Sheriff Victor Hill’s certification on two-year probation due to shooting

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Sheriff Victor Hill’s certification on two-year probation due to shooting

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Sheriff Victor Hill JOHN SPINK/JSPINK@AJC.COM

A state law enforcement-regulating agency has placed Clayton County Sheriff Victor Hill’s certification on probation for two years in response to his accidental shooting of a female friend two years ago.

The decision by the Georgia Peace Officers Standard and Training Council comes seven months after Hill pleaded no contest to misdemeanor charges of reckless conduct in the May 3, 2015 shooting of Gwenevere McCord at a Gwinnett County model home where she worked at the time. Hill essentially walked away without a criminal record in that case using the state’s First Offender Act.

The ruling, which occurred during POST’s quarterly meeting March 8, was made based on Hill’s criminal arrest in connection with the shooting, POST spokesman Ryan Powell said Monday.

Efforts to reach Hill and his attorney Mike Puglise were unsuccessful Monday.

Hill has 30 days to appeal the POST decision, spokesman Ryan Powell says. If he doesn’t, the certification probation “will be the final sanction.” If he appeals, a hearing would be held to determine if the two-year probation is appropriate or another means of sanction were more appropiate, Powell said.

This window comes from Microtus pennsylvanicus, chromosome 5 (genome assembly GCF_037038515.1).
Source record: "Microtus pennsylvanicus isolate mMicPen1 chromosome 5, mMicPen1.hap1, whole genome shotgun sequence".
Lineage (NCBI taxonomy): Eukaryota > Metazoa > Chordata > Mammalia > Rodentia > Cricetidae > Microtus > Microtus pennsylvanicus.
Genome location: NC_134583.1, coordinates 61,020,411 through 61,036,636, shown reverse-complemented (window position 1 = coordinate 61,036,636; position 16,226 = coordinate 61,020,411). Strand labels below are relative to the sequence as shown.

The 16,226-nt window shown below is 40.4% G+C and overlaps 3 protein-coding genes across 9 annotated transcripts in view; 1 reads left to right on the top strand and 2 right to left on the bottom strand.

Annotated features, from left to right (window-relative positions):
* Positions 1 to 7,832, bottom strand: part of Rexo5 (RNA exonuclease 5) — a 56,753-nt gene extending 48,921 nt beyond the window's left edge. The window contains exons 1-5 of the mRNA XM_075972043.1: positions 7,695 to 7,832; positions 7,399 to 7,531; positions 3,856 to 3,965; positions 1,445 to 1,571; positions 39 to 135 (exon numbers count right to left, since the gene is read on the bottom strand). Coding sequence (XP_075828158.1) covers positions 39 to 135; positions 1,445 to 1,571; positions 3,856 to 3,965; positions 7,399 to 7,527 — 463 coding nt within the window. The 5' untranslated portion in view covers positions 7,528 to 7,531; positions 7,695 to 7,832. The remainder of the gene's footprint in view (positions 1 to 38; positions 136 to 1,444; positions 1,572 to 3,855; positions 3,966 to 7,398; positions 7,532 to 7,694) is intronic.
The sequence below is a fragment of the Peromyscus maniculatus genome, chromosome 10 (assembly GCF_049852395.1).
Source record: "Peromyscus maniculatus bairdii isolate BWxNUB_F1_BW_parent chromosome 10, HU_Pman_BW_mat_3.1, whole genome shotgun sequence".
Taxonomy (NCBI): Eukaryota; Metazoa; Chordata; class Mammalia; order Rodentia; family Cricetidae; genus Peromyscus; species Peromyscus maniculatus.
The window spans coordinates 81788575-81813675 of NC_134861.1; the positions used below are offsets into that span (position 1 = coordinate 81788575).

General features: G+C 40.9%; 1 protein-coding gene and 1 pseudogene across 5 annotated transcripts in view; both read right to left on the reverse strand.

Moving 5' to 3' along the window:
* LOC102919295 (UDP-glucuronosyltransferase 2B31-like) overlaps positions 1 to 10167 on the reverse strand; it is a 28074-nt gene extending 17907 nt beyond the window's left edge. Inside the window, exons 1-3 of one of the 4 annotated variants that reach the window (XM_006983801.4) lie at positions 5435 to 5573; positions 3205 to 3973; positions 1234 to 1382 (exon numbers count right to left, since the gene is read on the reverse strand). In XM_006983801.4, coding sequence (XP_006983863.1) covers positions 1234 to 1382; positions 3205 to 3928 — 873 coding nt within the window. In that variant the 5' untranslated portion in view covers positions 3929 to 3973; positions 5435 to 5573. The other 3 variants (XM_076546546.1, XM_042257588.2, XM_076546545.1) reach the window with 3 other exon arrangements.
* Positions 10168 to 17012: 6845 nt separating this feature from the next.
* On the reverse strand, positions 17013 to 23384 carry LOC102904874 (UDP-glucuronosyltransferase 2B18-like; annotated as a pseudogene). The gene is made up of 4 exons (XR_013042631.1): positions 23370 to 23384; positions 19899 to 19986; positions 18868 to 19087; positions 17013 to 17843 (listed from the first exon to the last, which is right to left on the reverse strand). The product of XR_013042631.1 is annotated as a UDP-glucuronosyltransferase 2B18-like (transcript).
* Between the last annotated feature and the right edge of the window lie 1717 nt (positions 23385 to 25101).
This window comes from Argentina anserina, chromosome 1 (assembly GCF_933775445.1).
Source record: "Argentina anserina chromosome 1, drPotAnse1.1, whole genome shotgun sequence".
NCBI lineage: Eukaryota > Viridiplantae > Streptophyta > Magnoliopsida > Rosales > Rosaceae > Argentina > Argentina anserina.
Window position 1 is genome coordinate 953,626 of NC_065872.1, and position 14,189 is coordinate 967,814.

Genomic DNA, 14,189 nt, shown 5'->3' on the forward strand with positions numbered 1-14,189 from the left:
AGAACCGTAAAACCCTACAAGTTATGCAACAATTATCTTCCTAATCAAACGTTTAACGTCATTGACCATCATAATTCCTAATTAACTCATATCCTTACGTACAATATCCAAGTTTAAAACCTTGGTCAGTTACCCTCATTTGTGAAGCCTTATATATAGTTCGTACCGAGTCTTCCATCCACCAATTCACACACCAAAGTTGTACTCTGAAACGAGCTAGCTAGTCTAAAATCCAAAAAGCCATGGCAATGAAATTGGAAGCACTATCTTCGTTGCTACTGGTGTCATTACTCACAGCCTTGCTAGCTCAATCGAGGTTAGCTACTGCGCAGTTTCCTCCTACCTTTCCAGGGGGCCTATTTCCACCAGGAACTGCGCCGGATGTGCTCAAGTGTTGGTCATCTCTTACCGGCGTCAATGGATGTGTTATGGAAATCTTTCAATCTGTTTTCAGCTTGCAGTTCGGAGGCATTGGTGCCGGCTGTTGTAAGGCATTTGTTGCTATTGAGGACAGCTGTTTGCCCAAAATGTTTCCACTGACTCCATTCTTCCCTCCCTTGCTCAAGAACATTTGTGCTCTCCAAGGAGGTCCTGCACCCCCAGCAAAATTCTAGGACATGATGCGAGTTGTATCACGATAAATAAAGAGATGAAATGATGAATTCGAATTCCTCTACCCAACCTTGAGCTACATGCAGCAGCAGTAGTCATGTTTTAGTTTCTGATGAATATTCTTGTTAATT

The POST decision means that Hill can not be arrested or have any disciplinary action imposed against him during the next two years, Powell said. It will not impact his duties as sheriff or the county, Powell added.

The sheriff pleaded no contest to accidentally shooting his friend. www.accessatlanta.com

“He’ll still be able to continue as sheriff and carry a gun,” Powell said. He also will still have arrest powers. It also means he’ll be required to take new courses on firearms training and ethics.

Powell said he was “not sure of the last time we’ve placed a sheriff’s certification on probation but we’ve revoked a few.”

The shooting wasn’t the first brush with the law for Hill, a certified officer since 1992.

In July 2013, a Clayton jury acquitted Hill on two dozen racketeering charges stemming from his first term in office, 2004-2008. Prosecutors charged Hill with stealing from taxpayers by using his county issued credit card, county cars and the county gas pump to take a series of personal, romantic trips in 2008 to the Georgia mountains and the South Carolina coast.

The county’s top government official said he knew POST would take some kind of action.

“I respect the POST council’s decision if they deemed it necessary to suspend his certification,”said Clayton Commission Chairman Jeff Turner, a former police chief of Clayton.

The agency’s decision comes nearly two years after the shooting. McCord was shot as Hill reportedly showed her “police tactics.” McCord had numerous surgeries and other procedures. She lost a kidney, spleen and part of her large intestine as a result of the shooting, her father said previously. McCord, her family and Hill maintain that the shooting was an accident.

POST is the regulatory agency for licensing Georgia’s law enforcement officers. The council consists of sheriffs, police chiefs, mayors, and members of city councils from around the state.

Georgia currently has about 58,000 actively working peace officers.

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